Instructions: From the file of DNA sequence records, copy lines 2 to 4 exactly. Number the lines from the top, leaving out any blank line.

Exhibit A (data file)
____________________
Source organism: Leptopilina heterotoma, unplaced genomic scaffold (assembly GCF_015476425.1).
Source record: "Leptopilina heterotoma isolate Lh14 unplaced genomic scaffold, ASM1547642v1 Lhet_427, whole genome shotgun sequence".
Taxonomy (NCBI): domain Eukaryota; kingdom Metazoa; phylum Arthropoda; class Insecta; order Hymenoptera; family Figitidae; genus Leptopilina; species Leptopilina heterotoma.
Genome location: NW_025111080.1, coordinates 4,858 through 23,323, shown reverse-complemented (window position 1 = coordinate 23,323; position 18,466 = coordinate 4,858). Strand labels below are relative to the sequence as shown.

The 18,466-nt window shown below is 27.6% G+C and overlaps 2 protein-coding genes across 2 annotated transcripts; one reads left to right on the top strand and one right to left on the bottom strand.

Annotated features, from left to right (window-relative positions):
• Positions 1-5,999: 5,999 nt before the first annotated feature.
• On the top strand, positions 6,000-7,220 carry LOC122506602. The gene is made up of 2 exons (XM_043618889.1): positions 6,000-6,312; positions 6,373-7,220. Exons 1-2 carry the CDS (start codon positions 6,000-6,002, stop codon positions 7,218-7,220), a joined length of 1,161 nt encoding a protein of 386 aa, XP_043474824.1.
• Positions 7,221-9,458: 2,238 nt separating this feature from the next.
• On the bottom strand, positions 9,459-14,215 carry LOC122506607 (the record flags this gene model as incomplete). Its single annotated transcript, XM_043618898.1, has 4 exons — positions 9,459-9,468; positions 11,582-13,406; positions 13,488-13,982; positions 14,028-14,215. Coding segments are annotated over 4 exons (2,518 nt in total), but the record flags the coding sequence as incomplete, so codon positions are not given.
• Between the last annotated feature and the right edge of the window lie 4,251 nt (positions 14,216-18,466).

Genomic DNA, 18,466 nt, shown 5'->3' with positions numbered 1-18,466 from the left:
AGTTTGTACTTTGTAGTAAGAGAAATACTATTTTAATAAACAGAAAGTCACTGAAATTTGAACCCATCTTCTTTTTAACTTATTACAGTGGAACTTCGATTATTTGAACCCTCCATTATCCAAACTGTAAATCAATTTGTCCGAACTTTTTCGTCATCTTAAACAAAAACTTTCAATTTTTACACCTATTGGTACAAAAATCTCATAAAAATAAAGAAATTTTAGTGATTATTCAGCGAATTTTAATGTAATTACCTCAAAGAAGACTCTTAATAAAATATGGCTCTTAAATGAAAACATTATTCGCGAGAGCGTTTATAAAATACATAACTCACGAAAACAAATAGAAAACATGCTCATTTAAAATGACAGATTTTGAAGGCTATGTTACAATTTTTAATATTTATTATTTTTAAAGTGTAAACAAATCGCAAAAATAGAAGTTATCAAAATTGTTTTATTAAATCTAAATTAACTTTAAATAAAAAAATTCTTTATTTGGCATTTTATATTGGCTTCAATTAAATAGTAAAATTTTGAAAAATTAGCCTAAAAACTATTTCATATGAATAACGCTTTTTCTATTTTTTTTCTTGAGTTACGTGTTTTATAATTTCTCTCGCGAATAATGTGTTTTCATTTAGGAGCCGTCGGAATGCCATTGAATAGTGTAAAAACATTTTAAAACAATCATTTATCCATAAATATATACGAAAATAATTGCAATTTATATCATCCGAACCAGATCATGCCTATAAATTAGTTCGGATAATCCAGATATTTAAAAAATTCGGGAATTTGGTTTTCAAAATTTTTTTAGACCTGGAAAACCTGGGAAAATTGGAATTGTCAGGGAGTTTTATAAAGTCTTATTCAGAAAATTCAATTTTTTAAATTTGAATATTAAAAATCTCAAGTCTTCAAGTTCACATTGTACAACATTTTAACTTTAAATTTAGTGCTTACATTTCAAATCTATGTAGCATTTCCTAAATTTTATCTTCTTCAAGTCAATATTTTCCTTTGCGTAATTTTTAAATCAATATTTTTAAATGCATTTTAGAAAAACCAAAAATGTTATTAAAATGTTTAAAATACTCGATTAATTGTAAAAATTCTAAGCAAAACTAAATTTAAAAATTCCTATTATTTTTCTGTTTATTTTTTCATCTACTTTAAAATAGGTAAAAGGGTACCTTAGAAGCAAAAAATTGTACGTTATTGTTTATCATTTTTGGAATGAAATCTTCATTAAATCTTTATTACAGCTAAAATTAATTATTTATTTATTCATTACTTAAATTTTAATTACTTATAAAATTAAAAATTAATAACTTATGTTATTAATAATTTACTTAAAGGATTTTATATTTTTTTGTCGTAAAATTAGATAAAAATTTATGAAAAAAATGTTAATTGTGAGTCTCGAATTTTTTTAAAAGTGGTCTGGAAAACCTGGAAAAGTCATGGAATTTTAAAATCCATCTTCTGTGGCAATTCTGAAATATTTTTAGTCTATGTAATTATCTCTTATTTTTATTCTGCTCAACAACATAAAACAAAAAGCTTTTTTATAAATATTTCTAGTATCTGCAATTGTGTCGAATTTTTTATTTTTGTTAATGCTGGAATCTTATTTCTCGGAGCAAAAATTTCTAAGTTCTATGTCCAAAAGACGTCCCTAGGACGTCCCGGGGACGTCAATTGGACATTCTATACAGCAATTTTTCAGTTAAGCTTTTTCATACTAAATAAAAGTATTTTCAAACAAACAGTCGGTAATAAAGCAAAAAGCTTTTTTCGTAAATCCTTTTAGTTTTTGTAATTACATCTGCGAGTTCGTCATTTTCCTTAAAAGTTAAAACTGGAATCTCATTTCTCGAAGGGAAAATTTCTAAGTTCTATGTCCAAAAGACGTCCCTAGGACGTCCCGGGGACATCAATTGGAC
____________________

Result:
Source record: "Leptopilina heterotoma isolate Lh14 unplaced genomic scaffold, ASM1547642v1 Lhet_427, whole genome shotgun sequence".
Taxonomy (NCBI): domain Eukaryota; kingdom Metazoa; phylum Arthropoda; class Insecta; order Hymenoptera; family Figitidae; genus Leptopilina; species Leptopilina heterotoma.
Genome location: NW_025111080.1, coordinates 4,858 through 23,323, shown reverse-complemented (window position 1 = coordinate 23,323; position 18,466 = coordinate 4,858). Strand labels below are relative to the sequence as shown.